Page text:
Nothing makes me happier than when two enterprising businessmen come up with a way to circumvent the utter nonsense that massive smart phone companies are trying to stuff down the throats of unwilling, and often unwary, consumers. Kudos to Bluewave for having the guts, tenacity, and temerity to release the wonderful sounding GET wireless headphone amp.
DVL Audio / Nordost
DVL Audio’s ultra high-end 2-channel system featured a Kronos Pro turntable ($38,000 USD), a matching Kronos Black Beauty tonearm ($8,500 USD), and a Haniwa low inductance M/C cartridge ($8,000 USD). DVL also brought Swiss OEM CH Precision’s D1 SACD / CD transport + player ($38,000 USD) and a CH Precision C1 Reference DAC ($33,000 USD) as their digital source.
Pre-amplification featured CH Precision’s P1 dual mono phono pre-amplifier ($31,250 USD) and X1 external power supply ($15,000 USD). A CH Precision M1 Reference 2-channel stereo power amplifier ($51,000 USD) rounded out their components. Combined with a pair of Focal Sopra No. 3 floorstanding loudspeakers ($24,000 CDN), a full loom of Nordost Valhalla-2 Reference interconnects, speaker cables, power cords, and Massif Audio Design’s racks, amp stands, and risers, DVL Audio achieved an amazingly detailed and, concurrently, musical sound that was in my “Top 3” exhibitor rooms for overall sound quality at the entire TAVES 2017.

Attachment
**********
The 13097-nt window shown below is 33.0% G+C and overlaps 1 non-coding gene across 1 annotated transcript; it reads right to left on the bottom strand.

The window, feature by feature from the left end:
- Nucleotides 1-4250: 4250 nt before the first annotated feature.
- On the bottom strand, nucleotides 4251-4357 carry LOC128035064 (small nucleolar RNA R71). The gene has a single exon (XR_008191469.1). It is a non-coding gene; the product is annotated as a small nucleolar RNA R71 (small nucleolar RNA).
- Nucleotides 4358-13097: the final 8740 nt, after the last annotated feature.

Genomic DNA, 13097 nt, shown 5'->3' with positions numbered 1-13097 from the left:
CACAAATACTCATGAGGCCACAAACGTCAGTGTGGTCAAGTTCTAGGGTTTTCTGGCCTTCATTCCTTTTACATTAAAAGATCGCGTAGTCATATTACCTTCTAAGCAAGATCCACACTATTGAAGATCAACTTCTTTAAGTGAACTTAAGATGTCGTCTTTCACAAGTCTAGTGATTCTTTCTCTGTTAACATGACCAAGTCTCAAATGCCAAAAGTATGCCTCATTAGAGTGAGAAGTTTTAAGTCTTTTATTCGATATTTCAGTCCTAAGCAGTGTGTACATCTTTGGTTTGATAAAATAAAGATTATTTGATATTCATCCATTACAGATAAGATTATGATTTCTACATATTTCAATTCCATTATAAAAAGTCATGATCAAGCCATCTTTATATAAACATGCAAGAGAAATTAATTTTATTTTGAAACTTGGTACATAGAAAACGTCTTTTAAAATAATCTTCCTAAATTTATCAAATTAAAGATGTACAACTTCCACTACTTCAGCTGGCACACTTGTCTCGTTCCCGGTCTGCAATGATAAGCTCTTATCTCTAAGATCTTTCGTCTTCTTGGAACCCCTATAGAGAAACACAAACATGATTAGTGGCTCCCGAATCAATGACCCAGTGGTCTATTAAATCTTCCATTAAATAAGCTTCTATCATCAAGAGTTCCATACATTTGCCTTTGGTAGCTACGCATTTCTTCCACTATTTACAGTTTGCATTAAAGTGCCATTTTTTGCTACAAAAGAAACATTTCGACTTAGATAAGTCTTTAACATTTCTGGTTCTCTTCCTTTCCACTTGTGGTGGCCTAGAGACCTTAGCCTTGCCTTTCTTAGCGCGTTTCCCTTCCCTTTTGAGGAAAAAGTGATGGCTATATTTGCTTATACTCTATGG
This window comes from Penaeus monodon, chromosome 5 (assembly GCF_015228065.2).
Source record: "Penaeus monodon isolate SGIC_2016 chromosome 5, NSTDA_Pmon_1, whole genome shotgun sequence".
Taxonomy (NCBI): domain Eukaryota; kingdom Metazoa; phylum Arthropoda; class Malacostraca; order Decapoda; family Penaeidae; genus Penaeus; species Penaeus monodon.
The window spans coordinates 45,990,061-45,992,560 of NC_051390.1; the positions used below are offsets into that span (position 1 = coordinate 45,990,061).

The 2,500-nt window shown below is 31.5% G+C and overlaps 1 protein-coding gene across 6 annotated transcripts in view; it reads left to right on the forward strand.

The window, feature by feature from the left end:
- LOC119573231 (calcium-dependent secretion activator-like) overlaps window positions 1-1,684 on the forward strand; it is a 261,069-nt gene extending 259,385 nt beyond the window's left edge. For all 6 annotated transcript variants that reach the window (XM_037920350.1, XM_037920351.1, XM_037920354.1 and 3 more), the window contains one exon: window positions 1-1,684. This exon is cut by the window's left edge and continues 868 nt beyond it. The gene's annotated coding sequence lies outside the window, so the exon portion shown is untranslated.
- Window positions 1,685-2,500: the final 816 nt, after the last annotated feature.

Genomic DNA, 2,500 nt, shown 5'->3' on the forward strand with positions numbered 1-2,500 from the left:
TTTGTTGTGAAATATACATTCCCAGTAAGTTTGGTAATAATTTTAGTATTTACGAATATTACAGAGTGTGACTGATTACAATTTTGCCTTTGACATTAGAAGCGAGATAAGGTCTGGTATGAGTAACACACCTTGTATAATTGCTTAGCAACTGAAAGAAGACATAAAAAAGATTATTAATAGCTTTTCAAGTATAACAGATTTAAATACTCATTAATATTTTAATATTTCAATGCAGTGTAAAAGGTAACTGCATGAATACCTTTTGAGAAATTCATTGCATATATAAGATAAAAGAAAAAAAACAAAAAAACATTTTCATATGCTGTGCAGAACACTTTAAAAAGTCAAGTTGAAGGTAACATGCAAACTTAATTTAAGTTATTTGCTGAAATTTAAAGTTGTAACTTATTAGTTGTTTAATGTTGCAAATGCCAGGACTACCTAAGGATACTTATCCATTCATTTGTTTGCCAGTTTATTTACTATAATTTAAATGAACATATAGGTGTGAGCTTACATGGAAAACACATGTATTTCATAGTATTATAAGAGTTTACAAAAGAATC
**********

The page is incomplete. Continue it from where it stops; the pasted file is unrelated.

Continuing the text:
Hegel Music Systems
Situated in the Karsh room, Hegel Music Systems brought 2 separate 2-channel systems: both of which were active and available for auditioning.
System ‘A’ featured a Hegel CDP 2A ($2,900 CDN), a Hegel H190 integrated amplifier with on-board DAC ($4,500 CDN), and French loudspeaker company Cabasse’s entry-level ‘Jersey’ model floorstanding speakers ($1,699 CDN).
System ‘B’ combined Hegel’s H90 entry-level integrated amplifier with an on-board DAC ($2,200 CDN), Polish audio firm Pylon’s (pronounced ‘P-Lawn’) Opal bookshelf monitors ($990 CDN – $1,390 CDN; depending on finish), and Pylon’s Diamond 25 floorstanding speakers ($2,900 CDN). Both of these 2-channel systems provided superb ‘bang for the buck’ high-end sound.
Showcasing PMC’s speakers, Hegel’s components, XLO’s cabling, and Stillpoints vibration control products, the PMC room had a Hegel Mohican CD Player ($6,000 CDN) and a Hegel HD30 DAC ($6,000 CDN) sitting on Stillpoints’ ESS34-20-4 rack plus Ultra 6 tuning devices ($24,419 CDN).
For their pre-power components, they employed a Hegel P30 pre-amplifier ($9,000 CDN), and a Hegel H30 amplifier ($20,000 CDN). These were combined with a pair of PMC’s massive MB2 S.E. floorstanding speakers ($40,800 CDN). This highly dynamic system utilized a full-loom of XLO’s Signature-3 interconnects, power cords, and speaker cables (exact pricing unavailable).